Three large insurance databases showed sharp increases in cases of severe brain inflammation after the Covid mRNA shots, according to a new peer-reviewed paper.

People who received the Pfizer jab or booster had a 40 to 70 percent higher chance over the next six weeks of encephalitis or encephalomyelitis. The Moderna jab carried an even higher risk after the second primary dose or a booster.

Encephalitis is inflammation of the brain itself, while encephalomyelitis is inflammation of nerve sheaths in the brain or spinal cord. Both can range from relatively mild conditions to serious or even fatal illnesses. The researchers reported 47 cases following Pfizer’s jab; they did not disclose an exact figure for Moderna’s.

Though the finding was published in the peer-reviewed journal Vaccine, it has received little attention – in part because the authors presented the findings in a way that made them seem less statistically robust than they were.

(HELP ME KEEP READING OBSCURE MEDICAL JOURNALS!)

The paper’s finding comes after a stream of case reports in medical journals of brain inflammation following the mRNA shots.

The reports have come from physicians worldwide, including Belgium, Japan, Taiwan, Peru, and Thailand – and even the United States, an unusual development since American physicians are often reluctant to publicize serious mRNA vaccine side effects.

SOURCE

VAERS, the federal vaccine adverse events reporting system, also contains scores reports of severe cases of encephalitis or encephalomyelitis shortly after Covid shots, although those are not peer-reviewed.

(SOURCE: VAERS case report 2057411-1)

Encephalitis and encephalomyelitis are rare conditions that can occur following infections or auto-immune reactions. Both can be fatal in serious cases if untreated.

The most likely mechanism for potential mRNA vaccine encephalitis is that the shots overstimulate the immune system and cause the body to attack its one tissues in what physicians sometimes call a cytokine storm. As Taiwanese physicians explained in describing two cases:

Exposed mRNA or vaccine components may also be detected as antigens [substances that stimulate the immune system], further resulting in aberrant proinflammatory cytokine cascades and activation of immune signaling pathways…

Some patients in the case reports have had complete recovery after treatment with with steroids or other immunosuppressants. Others remained injured or even comatose, according to the case reports.

The Vaccine paper appeared online on September 27 and in print October 26. It draws on the Food and Drug Administration’s Biologics Effectiveness and Safety database, which tracks insurance claims in people who have received vaccines or other treatments.

In this case, the researchers followed claims for 17 different potential side effects, including myocarditis, in three large commercial insurance databases including more than 16 million vaccinated people. They they compared the results to the background rates of the conditions before the shots.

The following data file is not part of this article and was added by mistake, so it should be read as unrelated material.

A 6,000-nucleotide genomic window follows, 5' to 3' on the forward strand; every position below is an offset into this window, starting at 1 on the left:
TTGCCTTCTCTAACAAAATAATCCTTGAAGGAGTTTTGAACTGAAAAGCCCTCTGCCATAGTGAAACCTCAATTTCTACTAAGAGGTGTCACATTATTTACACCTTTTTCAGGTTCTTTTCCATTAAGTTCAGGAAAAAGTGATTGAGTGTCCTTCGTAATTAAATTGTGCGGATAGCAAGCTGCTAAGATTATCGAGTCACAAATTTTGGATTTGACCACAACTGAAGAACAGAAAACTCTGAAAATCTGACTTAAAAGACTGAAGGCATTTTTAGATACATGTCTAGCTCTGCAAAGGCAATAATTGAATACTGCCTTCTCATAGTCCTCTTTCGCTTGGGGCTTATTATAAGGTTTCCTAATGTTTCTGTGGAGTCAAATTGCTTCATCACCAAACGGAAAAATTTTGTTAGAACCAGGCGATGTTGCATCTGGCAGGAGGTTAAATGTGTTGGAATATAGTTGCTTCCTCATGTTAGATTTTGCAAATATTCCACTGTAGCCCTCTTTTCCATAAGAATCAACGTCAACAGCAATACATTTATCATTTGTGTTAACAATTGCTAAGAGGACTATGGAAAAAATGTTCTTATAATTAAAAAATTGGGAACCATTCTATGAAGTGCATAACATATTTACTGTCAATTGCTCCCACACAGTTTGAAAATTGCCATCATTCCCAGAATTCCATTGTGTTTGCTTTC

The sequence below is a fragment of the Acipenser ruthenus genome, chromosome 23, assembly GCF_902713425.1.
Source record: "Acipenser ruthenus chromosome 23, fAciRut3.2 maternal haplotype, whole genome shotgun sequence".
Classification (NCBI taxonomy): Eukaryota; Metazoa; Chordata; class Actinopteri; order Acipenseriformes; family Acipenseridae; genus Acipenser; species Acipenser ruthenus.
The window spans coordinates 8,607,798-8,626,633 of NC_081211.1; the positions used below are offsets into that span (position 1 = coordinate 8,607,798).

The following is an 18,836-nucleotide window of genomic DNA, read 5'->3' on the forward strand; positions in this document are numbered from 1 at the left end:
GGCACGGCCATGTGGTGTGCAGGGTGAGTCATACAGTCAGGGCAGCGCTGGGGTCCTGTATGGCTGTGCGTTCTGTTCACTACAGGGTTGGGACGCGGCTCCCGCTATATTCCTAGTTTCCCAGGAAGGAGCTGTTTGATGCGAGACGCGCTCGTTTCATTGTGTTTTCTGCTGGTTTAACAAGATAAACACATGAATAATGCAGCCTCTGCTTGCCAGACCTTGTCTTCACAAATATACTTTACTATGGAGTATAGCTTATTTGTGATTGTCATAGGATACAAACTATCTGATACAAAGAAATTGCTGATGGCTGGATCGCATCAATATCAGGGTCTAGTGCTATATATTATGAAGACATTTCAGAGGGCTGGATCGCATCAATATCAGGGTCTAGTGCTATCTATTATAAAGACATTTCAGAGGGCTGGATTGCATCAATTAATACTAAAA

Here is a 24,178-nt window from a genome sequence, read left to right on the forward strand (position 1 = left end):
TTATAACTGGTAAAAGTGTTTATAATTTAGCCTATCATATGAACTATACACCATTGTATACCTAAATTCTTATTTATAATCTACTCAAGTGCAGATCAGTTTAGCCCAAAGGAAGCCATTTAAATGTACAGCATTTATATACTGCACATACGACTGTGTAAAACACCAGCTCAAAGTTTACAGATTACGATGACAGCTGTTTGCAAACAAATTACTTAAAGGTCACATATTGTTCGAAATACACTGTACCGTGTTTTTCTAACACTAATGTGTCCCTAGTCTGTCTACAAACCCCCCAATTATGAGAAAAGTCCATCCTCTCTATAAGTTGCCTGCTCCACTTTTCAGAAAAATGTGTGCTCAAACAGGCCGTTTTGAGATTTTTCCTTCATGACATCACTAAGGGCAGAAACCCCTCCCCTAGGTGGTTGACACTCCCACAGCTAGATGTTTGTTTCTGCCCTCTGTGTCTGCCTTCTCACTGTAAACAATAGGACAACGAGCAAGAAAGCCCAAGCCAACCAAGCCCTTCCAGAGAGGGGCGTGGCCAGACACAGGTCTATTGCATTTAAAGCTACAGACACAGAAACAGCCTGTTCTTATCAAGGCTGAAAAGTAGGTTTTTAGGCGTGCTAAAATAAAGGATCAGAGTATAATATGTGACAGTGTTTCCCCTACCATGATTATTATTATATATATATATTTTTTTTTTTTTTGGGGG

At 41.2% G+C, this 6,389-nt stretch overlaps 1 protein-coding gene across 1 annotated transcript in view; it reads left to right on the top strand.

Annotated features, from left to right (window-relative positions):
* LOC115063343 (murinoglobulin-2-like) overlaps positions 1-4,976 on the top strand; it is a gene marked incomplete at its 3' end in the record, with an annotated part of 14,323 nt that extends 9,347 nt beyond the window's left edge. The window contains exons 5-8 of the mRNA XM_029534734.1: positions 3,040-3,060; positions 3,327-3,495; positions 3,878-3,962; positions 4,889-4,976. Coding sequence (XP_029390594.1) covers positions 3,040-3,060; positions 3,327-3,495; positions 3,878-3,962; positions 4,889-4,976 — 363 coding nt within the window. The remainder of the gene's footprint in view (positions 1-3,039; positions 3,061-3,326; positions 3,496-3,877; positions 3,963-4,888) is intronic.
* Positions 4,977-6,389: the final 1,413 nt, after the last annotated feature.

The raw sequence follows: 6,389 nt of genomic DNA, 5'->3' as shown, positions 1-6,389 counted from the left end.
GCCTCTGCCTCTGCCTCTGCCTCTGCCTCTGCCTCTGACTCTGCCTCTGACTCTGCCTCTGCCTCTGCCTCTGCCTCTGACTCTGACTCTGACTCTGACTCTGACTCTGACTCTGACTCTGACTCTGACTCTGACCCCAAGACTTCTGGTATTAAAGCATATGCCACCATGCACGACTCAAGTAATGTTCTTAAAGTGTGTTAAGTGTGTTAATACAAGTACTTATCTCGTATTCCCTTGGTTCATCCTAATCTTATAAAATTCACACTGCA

This method probably substantially understates the risk of short-term post-vaccine side effects, because people who are ill or feeling ill – seriously or not – are likely to delay being vaccinated. Thus vaccines tend to be given to people at times when they are at lower risk for illness or death.

That problem is common to all vaccine safety analysis outside of randomized clinical trials, and essentially unavoidable. But this paper had another issue, one that came directly from its design.

The researchers failed to pool the results from the three different databases. Instead, they analyzed each separately. They also analyzed the Pfizer and Moderna shots separately, rather than together.

As a result, the researchers were examining the post-shot risks using data that they had sliced into relatively small pools. In five of the six pools they checked, the researchers found that people who had received the mRNA shots had a notably increased risk of brain inflammation – ranging from 43 to 89 percent. (The only exception was after the first Moderna shot.)

But the scientists then dismissed those findings. Why? The smaller the pool of data, the more easily researchers can dismiss a finding as due to chance. Scientists generally say a finding is not necessarily real if statistical analysis confirms more than a 5 percent chance that it is due to chance.

Thus the writers simply ignored the excess risk they had found, claiming that it “did not meet the threshold for statistical signal in any of the three databases.”

Their refusal to pool and reanalyze the data was particularly odd in the case of Pfizer’s jab, which showed a remarkably consistent excess of encephalitis and encephalomyelitis not just among the various insurers but after each shot. (Inevitably, the researchers made those numbers available only deep in the paper’s appendix.)

The FDA researchers offered no clear explanation for their failure to pool the claims databases – especially since they noted that all they had analyzed all three databases “using the same protocol, analysis, and programming specifications.”

But if their goal was to make safety signals as hard as possible to find, they succeeded.



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By GIL